5 End of the Year Tax Tips for 2018

Planning ahead for taxes is a New Year resolution most of us make. But it is never too late to consider some last minute strategies for this year…

To help save on the tax bill, it’s always better to plan out strategies to lower taxes, avoid tax penalties and save a bit more money before filing your tax returns. Although the tax year is almost over, you can still work out some ways to save some money on taxes. Before consulting your Long Island tax pro on the best ways to gain tax benefits, keep reading to learn more about ways you can save.  

The US Tax Code has gone through a major overhaul and the Tax Cuts and Jobs Act has made several changes that will impact individuals including increasing the standard deduction.

Keep the following new tax law changes in mind as you start planning for your taxes:

  • In comparison to 2017, the tax rates and brackets have changed with most tax rates going down.  However, if you are paid wages, your payroll department should have adjusted for the rate changes throughout the year.
  • The standard deduction increased from $6,500 to $12,000 for individuals, $9,550 to $18,000 for heads of households, and from $13,000 to $24,000 for married couples (joint filers).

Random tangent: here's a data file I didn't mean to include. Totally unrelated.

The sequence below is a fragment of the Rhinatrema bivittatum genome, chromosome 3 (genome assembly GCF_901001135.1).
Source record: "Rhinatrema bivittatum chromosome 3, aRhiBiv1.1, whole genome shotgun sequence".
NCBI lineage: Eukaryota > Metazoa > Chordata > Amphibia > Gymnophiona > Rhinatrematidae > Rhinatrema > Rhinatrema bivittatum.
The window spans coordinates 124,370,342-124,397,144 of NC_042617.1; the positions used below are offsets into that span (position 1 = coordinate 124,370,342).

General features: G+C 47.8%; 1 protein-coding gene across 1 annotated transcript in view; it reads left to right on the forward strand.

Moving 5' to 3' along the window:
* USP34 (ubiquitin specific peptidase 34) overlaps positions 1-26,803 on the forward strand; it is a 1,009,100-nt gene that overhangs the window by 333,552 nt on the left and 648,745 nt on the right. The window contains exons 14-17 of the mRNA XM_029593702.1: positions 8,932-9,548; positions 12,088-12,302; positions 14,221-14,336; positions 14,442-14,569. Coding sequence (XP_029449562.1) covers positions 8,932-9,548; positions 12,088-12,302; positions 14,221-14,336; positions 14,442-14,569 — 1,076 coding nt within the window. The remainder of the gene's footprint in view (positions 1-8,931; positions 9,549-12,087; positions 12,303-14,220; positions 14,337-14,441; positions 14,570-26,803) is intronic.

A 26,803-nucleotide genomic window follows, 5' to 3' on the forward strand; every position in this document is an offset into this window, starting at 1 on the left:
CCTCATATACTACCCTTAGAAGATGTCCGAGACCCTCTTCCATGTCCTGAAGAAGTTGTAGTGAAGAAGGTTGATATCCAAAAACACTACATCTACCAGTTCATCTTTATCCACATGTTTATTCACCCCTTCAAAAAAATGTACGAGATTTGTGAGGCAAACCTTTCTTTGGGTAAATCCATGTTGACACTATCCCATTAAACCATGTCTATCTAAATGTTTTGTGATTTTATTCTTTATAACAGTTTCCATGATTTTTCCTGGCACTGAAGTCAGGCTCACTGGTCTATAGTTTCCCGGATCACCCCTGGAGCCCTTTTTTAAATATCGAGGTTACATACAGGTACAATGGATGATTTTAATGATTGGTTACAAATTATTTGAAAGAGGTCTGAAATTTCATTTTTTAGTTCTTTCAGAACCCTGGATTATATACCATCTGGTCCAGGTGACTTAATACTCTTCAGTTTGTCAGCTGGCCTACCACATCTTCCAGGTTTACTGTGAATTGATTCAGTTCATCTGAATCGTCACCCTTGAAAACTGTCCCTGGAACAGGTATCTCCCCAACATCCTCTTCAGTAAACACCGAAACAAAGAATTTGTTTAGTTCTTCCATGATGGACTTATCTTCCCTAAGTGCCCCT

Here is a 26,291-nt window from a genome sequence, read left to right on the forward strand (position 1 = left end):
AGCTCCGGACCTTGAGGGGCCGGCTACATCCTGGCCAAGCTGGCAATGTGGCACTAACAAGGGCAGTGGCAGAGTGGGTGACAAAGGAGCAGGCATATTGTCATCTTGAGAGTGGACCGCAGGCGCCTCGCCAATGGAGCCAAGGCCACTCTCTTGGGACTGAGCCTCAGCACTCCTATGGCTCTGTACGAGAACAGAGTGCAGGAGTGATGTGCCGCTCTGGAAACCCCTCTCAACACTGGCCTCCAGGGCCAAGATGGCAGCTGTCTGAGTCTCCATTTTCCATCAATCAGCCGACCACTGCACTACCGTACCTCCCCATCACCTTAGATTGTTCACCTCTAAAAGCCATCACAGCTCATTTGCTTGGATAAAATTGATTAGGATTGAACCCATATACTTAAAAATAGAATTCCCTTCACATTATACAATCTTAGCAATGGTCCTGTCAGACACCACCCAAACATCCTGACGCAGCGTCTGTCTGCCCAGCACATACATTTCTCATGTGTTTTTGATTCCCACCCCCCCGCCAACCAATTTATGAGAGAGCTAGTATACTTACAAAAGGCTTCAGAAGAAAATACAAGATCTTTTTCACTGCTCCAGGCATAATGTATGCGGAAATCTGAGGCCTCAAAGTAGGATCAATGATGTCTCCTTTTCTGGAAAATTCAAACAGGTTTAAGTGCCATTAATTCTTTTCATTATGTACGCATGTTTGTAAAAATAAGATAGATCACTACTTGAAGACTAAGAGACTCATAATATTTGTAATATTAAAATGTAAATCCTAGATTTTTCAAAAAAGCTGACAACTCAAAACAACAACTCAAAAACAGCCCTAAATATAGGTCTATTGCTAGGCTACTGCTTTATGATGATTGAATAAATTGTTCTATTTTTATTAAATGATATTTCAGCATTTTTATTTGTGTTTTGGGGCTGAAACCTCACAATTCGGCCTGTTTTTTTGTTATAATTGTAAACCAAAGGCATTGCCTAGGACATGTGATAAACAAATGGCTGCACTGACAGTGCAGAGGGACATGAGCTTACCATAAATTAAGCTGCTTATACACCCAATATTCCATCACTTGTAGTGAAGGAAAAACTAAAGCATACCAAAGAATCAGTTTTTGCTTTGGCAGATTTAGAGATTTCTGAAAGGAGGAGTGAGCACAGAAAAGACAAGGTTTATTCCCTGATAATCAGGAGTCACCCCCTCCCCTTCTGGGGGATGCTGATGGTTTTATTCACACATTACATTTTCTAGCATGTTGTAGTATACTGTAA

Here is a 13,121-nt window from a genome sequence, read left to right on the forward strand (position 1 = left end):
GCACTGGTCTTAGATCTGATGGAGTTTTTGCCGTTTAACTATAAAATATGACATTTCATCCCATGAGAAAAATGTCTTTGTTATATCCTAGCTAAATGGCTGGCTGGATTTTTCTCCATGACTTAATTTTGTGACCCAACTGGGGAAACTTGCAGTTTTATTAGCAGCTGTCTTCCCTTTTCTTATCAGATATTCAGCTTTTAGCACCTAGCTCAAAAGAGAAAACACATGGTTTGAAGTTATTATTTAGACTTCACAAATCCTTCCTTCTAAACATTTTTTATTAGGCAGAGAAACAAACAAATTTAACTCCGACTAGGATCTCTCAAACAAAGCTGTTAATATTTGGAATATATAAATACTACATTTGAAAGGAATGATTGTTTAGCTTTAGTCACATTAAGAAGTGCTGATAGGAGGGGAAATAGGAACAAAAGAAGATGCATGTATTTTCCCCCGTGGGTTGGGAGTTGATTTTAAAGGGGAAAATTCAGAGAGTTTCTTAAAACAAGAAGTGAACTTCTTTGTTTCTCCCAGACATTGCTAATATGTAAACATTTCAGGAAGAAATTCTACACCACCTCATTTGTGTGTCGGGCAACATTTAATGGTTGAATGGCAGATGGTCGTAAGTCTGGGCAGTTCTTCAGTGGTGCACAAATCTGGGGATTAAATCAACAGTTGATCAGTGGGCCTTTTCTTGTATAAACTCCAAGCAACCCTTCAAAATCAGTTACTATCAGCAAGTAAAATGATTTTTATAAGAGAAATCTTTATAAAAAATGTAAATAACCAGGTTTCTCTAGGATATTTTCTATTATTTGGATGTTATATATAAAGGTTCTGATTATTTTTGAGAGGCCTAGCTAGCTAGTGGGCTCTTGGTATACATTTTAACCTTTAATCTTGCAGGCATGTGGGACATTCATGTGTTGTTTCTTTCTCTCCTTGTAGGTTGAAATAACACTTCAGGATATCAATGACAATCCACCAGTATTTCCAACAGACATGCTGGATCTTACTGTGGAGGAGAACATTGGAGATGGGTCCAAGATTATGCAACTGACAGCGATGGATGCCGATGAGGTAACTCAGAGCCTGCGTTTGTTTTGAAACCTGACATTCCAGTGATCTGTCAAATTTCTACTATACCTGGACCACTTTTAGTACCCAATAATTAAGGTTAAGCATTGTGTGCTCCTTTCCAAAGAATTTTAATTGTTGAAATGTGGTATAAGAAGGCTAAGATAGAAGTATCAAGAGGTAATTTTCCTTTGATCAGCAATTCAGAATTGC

• The mortgage interest deduction has changed for mortgage debt used to purchase homes after December 14, 2017.  These changes are complicated and will impact many individuals who have home equity lines of credit.
  • State and local tax deductions are capped at $10,000 for federal taxes but not necessarily at the state level.

Let’s look at some quick and simple tax savings tips for 2019:

1. Maximize Retirement Plan Contributions

Tax experts say maxing out your retirement plan will help reduce your taxable income. This, in turn, will lower your tax bill. The tax advantages that are offered by retirement savings accounts can lead to significant tax savings. A deductible contribution will help you lower your tax bill this year and moreover, your contributions will compound tax-deferred.

The deadline for contributions to a traditional IRA, deductible or not, and to a Roth IRA is April 15, 2019, for those who have not yet funded their retirement account.  If you have a Keogh or SEP and you get a filing extension, the contribution is not due until the extension deadline.  For 2018, the maximum IRA contribution you can make is $5,500 ($6,500 if you are age 50 or older by the end of the year). For self-employed persons, the maximum annual addition to SEPs and Keoghs for 2018 is $55,000.